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Experts Warn of Potential Impact of Trump’s Immigration Plans on American Democracy and Economy

-Editorial

During his first administration, Donald Trump attempted major changes to the immigration system: separating families at the border, imposing a “Muslim Ban,” canceling Temporary Protected Status (TPS) for Hondurans, ending Deferred Action for Childhood Arrivals (DACA) for Dreamers, and obstructing legal immigration and asylum processes. Most of these actions were reversed by the Biden administration.

However, if Trump is re-elected, his camp has even more ambitious plans: massive deportations and detention camps, freezes on legal immigration categories, and punitive measures against citizens and legal residents living with undocumented persons. A dedicated team is poised to implement these radical reforms.

At a press briefing by Ethnic Media Services, experts analyzed a detailed plan, hundreds of pages long, by the Heritage Foundation. Cecilia Esterline, an Immigration Research Analyst at the Niskanen Center, expressed concerns about Project 2025, a comprehensive policy blueprint for the next Republican administration. Esterline highlighted over 175 proposed changes to immigration policy, arguing that many do not align with public expectations for a secure and effective immigration system.

“Project 2025’s policies appeal to a very narrow group of people whose political goals ignore the implications for small businesses and American citizens,” Esterline said. She warned that these policies could disrupt the balance of power between states and the federal government and undermine national security.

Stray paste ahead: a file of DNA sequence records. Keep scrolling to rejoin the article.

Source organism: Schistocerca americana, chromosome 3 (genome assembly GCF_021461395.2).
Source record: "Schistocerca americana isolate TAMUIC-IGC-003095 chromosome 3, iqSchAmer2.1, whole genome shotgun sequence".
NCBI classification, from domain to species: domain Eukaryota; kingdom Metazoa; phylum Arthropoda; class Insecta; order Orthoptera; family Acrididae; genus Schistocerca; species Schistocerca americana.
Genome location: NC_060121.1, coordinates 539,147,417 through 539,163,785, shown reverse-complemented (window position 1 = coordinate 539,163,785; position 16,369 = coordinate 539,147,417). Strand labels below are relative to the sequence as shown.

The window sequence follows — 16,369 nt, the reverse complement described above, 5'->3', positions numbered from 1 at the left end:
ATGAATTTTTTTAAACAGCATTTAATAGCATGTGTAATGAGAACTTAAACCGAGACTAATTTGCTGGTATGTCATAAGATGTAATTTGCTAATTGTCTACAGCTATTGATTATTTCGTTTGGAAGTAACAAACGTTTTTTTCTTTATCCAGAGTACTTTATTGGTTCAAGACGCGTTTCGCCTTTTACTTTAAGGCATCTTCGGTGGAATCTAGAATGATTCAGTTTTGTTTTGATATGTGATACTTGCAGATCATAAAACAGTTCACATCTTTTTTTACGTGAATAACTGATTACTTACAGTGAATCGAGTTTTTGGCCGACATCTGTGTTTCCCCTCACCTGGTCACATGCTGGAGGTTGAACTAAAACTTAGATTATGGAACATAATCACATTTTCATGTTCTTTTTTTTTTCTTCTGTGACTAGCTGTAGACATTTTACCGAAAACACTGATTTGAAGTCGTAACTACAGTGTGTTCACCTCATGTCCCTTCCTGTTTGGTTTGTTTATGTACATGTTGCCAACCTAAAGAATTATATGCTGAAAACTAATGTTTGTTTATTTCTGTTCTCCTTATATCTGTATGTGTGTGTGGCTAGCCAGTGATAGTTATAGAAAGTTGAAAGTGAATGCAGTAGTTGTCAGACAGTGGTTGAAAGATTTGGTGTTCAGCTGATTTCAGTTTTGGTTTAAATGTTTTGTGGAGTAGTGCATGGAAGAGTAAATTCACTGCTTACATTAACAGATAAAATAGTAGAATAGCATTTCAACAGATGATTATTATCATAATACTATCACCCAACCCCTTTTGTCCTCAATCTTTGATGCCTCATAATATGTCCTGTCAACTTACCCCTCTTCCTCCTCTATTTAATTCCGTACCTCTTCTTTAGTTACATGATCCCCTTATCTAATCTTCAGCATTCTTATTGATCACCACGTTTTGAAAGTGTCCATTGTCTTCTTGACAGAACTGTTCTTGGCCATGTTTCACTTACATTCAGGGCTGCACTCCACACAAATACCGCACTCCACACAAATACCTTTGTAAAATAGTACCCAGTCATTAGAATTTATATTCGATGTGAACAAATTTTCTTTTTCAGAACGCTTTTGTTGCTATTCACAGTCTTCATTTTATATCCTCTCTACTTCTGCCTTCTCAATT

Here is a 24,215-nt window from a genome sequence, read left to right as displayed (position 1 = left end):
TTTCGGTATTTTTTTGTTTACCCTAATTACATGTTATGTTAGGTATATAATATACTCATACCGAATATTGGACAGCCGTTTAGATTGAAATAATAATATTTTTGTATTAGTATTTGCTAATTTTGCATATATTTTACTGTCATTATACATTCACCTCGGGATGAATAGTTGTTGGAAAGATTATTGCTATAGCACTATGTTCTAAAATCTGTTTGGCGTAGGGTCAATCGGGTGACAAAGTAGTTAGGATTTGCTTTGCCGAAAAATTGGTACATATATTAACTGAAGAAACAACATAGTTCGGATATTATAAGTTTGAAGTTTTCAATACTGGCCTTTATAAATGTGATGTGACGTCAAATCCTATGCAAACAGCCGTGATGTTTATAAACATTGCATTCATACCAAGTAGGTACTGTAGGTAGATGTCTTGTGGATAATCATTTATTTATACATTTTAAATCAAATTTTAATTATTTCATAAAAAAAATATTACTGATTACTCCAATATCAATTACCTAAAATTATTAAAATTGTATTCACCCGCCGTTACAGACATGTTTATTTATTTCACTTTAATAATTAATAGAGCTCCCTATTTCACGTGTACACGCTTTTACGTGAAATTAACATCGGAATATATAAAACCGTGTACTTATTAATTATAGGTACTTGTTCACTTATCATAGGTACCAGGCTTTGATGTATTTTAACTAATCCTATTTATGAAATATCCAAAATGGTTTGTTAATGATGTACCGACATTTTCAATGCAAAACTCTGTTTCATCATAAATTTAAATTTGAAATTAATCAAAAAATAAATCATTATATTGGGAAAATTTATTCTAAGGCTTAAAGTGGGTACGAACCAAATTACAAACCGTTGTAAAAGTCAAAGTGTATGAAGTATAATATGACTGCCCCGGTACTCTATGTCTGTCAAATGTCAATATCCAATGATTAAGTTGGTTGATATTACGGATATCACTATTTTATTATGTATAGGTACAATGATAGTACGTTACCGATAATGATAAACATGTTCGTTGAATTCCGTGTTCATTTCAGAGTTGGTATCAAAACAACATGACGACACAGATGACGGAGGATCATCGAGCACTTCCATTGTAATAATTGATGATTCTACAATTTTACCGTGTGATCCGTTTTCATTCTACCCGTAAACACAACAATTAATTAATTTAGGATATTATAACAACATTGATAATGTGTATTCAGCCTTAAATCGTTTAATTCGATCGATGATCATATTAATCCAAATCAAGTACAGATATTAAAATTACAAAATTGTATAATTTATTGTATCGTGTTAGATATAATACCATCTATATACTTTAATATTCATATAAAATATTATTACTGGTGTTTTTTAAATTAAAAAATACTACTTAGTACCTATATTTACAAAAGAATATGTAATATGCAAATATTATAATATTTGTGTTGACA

One significant proposal in Project 2025 is to halt updates to the list of eligible countries for H-2A and H-2B visas, crucial for industries like agriculture and hospitality. “This would bring these programs to a standstill, severely impacting sectors dependent on seasonal labor,” Esterline explained. The project also suggests arbitrary standards to eliminate immigration categories with “excessive” backlogs, which could exacerbate delays and prevent businesses from securing necessary labor.

Esterline also criticized plans to require every visa approval to pass through a secondary office, potentially creating further backlogs. Additionally, Project 2025 directs the Department of Education to deny loan access to students at institutions offering in-state tuition to undocumented or DACA students. “If enacted, up to 67% of American college and graduate students could lose access to federal financial aid,” Esterline warned.

“These policies abandon traditional conservative values like supporting business growth, decentralizing power from the federal government, and decreasing bureaucratic hurdles,” Esterline concluded. Despite their narrow support, she stressed the importance of taking these proposals seriously given the significant policy changes implemented by the previous administration.

David J. Bier, Director of Immigration Studies at the Cato Institute, discussed potential immigration policies of a second Trump administration. Bier highlighted that many of Trump’s previous controversial measures are likely to reemerge, with some adjustments.

Bier predicted that Trump would likely reintroduce a broader security ban, similar to the previous “Muslim Ban,” possibly encompassing a larger group of countries, including Venezuela, under the pretext of inadequate vetting. He also warned that the cap on refugees could be drastically lowered again, disrupting the Biden administration’s current goal of admitting over 100,000 refugees annually.